Some of the stuff I am interested in is related to stereotype threats. Stuff like if they need to be implied, actual or even nonexistent to affect performance on standardized tests. The latest stuff is coming up as nonexistent. As in the test needs to show nothing different between test groups for the people to feel threat and be affected by it in their results.


This applies for
Women in math and sciences,
Men in English, Home EC.. ect..
Lower income families,
Minorities,
Possibly inner city students.

-green
 

MrCodeDude

Lifer
Jun 23, 2001
13,674
1
76
Originally posted by: SuperTool
I went to an inner city public school, then an Ivy League school.
I had 36 AP credits going in and graduated in 3 years.
Thanks for playing.
You must make pretty good money then. Ivy League education + Silicon Valley = $$?
 

SuperTool

Lifer
Jan 25, 2000
14,000
2
0
Originally posted by: KK
Originally posted by: SuperTool
Originally posted by: S0Y73NTGR33N
Originally posted by: SuperTool
I went to an inner city public school, then an Ivy League school.
I had 36 AP credits going in and graduated in 3 years.
Thanks for playing.

You are not the norm. You are a genius... good job dude.

Well, it was out there for people to take advantage of. I had some great teachers.

In your school, how were the other students, did they come from good backgrounds? I would think in most inner city schools you would have more students that come from crack houses/broken families and such than you would have in rural schools.

Yeah, lots of students with issues at home bringing them to school. Teachers spending too much time dealing with behavioral problems that should be dealt with at home. I guess it was kind of segregated in a way. Kids who wanted to learn had the good serious courses available to them, but those who didn't were in sh!tty classes where it was a circus. It was really what you made of it, but the contrast between making it and not was huge, and few did make it.
There are a lot of dedicated and great teachers teaching in inner city public schools, and they are often getting smeared as if they are the reason for poor student performance. Students come in to class with bad attitude, disrespectful of teachers, because they have bigger problems to worry about than failing a class. It's kind of hard to teach them much unless they want to learn.
 

Mucho

Guest
Oct 20, 2001
8,232
2
0
To me the biggest difference between inner city kids and suburban kids is the disproportion of single parent kids in the inner city. To me that is the root of the evil. My daughter a grade X11 student, told me last year 80% of the black kids in her school are from single parent families.
 

Nebor

Lifer
Jun 24, 2003
29,582
12
76
It's about money, plain and simple. Inner city kids don't have it. Neither do their schools.

I voted for the "general stupidity" because it was the funniest answer. That's why everyone else voted for it too. :thumbsup:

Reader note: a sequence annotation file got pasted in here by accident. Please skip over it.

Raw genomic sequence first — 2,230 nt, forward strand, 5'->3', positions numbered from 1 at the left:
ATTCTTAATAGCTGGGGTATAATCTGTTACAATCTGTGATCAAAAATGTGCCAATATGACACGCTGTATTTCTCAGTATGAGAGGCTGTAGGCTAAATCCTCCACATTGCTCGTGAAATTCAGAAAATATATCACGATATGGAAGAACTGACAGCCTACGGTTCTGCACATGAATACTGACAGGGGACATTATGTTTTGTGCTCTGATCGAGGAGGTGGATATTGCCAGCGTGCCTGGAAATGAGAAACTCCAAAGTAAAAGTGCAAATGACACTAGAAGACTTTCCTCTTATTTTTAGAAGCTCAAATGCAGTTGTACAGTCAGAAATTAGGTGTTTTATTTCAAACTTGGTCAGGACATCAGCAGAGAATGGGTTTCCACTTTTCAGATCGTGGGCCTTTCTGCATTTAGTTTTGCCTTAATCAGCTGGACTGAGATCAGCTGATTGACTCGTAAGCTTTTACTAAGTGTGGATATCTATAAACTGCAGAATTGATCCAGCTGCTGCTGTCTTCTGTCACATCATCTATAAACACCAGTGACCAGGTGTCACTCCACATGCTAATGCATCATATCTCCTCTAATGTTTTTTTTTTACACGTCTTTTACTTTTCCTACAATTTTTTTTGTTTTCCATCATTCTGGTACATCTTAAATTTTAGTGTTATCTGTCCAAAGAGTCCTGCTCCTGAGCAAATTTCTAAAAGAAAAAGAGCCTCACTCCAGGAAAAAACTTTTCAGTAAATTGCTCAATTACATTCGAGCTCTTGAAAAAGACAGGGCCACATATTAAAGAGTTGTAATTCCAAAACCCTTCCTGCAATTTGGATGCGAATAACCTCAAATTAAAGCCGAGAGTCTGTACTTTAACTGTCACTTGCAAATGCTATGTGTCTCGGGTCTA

crobusa

Senior member
Oct 3, 2001
583
0
0
(WARNING: RANT)
Ok, so I attended the Chicago Public Schools for HS, and you learn real quickly what the differences are.

1. Don't want to be there.
From a Libertarian standpoint, when you force someone to do a job, they have no incentive to see that it's done properly. The drug dealing, the graffiti/destruction of books/property, the disrespect, all can be seen. So why is school is at best a day-care center, at worst a prison? We need to the youth locked up, before we have evidence they've done something wrong. (and we will) My high school was a holding pen, with guards at every exit, and this was the one of the best in Chicago. Why? The yuppies in Lincoln Park were scared of us. Closed-school, activities that cut lunch in half, all policies based on this one motive.
It actually makes beautiful logic in an Orwellian sense... Reform them before they get criminal records.

2. Racism
6 years later, I can still remember the black kid behind me in U.S. History. in the middle of the class.
"F*** ALL THE WHITE MOTHER******S" and when everyone was stunned by this outburst.. "KILL ALL THE WHITE MOTHER*******S"
What would you do as a white, male teacher? Ask the "student" to leave? Or continue the lesson, ignoring this attack on you? (He did the latter)

Racism is a two way street.. From going to an all white community, to such a horrid scene, I became very close to a racist. Cynicism, apathy, and misanthropy are the keys to surviving.

I could rant for hours on this, but I'd like to see initial reactions.. Apology to the mods.
 

crobusa

Senior member
Oct 3, 2001
583
0
0
A quick reply to the socioeconomic differences theory:
The impoverished need to mature socially and economicly MUCH faster than the well to do..
I've seen examples when poor and rich have very similar situations, where poor students commit crimes of necessity, "hustling" (read:steal, drug-deal) while better-off students commit crimes recreationally.

Our society has a much harder stance on property crime then minor drinking for example.